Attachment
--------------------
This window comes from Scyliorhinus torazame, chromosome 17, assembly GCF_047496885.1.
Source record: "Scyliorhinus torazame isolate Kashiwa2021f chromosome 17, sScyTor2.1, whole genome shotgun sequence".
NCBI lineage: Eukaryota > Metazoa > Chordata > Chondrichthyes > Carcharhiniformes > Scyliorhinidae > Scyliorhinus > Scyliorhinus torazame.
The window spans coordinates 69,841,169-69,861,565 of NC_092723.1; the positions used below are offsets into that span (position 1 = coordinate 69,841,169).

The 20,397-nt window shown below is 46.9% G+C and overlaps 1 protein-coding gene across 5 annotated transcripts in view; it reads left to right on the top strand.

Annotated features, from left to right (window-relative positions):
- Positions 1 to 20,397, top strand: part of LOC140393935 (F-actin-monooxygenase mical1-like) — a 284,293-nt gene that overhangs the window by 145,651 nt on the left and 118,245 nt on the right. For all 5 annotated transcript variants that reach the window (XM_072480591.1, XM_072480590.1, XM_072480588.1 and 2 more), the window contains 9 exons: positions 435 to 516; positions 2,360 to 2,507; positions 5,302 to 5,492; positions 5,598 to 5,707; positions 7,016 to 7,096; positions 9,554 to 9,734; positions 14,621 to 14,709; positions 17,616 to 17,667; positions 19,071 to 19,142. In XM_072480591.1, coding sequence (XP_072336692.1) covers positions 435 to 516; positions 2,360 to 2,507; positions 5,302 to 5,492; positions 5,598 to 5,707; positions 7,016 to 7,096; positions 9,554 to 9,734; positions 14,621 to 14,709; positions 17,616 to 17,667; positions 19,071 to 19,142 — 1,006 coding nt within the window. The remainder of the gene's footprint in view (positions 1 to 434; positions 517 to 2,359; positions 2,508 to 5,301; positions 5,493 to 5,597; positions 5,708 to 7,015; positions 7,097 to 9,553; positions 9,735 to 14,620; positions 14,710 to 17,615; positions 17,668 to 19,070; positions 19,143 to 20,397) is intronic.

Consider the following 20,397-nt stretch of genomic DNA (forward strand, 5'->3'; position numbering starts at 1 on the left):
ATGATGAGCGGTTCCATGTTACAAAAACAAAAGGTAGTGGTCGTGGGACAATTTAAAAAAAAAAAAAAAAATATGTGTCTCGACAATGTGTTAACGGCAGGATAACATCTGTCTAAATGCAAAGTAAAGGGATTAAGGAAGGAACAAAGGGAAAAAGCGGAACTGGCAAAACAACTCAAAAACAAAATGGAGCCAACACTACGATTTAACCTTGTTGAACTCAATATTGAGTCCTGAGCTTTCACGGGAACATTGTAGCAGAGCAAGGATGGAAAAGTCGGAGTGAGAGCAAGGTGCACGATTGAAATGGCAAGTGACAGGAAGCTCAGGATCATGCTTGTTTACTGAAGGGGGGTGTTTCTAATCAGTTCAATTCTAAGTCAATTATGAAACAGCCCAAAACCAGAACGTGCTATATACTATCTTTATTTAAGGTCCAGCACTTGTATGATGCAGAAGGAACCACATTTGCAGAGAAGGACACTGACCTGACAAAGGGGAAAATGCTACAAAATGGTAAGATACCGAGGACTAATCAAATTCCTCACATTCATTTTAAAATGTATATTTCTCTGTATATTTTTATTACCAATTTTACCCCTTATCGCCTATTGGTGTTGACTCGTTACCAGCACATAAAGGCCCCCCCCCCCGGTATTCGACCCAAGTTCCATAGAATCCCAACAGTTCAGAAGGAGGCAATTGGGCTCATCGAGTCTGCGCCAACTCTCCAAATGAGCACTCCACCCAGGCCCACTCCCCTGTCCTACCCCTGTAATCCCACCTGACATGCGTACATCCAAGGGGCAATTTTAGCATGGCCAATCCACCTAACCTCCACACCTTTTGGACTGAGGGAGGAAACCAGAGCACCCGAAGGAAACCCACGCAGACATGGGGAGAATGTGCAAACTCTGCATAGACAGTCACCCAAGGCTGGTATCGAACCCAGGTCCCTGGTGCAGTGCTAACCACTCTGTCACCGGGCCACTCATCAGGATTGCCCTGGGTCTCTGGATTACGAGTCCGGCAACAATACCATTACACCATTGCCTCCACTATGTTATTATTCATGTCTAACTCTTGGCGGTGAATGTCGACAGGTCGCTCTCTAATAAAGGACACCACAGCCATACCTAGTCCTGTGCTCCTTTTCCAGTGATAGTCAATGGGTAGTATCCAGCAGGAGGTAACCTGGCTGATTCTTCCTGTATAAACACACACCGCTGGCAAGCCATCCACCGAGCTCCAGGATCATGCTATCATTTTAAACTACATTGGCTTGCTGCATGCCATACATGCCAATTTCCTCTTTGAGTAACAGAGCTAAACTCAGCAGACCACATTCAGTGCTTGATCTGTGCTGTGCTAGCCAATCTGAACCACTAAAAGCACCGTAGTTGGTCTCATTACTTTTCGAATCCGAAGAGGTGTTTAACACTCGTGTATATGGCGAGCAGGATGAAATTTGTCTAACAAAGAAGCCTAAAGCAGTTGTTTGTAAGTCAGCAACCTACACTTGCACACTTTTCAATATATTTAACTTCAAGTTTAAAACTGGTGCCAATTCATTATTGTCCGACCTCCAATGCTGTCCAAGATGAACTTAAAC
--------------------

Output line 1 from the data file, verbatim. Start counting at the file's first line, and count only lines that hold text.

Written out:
This window comes from Scyliorhinus torazame, chromosome 17, assembly GCF_047496885.1.